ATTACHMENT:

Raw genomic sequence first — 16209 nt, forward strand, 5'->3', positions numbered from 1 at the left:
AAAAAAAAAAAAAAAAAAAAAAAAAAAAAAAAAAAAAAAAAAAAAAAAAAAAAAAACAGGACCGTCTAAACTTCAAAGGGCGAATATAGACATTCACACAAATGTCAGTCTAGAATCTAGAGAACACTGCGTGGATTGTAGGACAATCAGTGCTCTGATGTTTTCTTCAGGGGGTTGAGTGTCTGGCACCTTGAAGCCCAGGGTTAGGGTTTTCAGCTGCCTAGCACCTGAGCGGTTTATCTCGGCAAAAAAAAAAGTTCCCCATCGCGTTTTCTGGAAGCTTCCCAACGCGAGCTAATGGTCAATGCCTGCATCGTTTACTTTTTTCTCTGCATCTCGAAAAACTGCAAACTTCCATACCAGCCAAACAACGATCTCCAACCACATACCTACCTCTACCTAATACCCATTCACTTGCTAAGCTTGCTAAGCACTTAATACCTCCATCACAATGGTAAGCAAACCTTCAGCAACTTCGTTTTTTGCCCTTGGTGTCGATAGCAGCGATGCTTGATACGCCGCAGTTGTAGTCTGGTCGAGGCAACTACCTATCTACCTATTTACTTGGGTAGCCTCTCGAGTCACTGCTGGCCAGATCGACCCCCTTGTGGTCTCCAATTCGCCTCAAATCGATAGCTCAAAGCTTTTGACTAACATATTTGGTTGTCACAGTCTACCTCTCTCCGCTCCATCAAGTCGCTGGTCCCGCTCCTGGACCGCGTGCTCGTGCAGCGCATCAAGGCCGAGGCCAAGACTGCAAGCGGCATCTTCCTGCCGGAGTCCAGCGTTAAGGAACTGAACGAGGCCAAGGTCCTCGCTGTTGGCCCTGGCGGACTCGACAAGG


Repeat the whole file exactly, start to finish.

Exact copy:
Raw genomic sequence first — 16209 nt, forward strand, 5'->3', positions numbered from 1 at the left:
AAAAAAAAAAAAAAAAAAAAAAAAAAAAAAAAAAAAAAAAAAAAAAAAAAAAAAAACAGGACCGTCTAAACTTCAAAGGGCGAATATAGACATTCACACAAATGTCAGTCTAGAATCTAGAGAACACTGCGTGGATTGTAGGACAATCAGTGCTCTGATGTTTTCTTCAGGGGGTTGAGTGTCTGGCACCTTGAAGCCCAGGGTTAGGGTTTTCAGCTGCCTAGCACCTGAGCGGTTTATCTCGGCAAAAAAAAAAGTTCCCCATCGCGTTTTCTGGAAGCTTCCCAACGCGAGCTAATGGTCAATGCCTGCATCGTTTACTTTTTTCTCTGCATCTCGAAAAACTGCAAACTTCCATACCAGCCAAACAACGATCTCCAACCACATACCTACCTCTACCTAATACCCATTCACTTGCTAAGCTTGCTAAGCACTTAATACCTCCATCACAATGGTAAGCAAACCTTCAGCAACTTCGTTTTTTGCCCTTGGTGTCGATAGCAGCGATGCTTGATACGCCGCAGTTGTAGTCTGGTCGAGGCAACTACCTATCTACCTATTTACTTGGGTAGCCTCTCGAGTCACTGCTGGCCAGATCGACCCCCTTGTGGTCTCCAATTCGCCTCAAATCGATAGCTCAAAGCTTTTGACTAACATATTTGGTTGTCACAGTCTACCTCTCTCCGCTCCATCAAGTCGCTGGTCCCGCTCCTGGACCGCGTGCTCGTGCAGCGCATCAAGGCCGAGGCCAAGACTGCAAGCGGCATCTTCCTGCCGGAGTCCAGCGTTAAGGAACTGAACGAGGCCAAGGTCCTCGCTGTTGGCCCTGGCGGACTCGACAAGG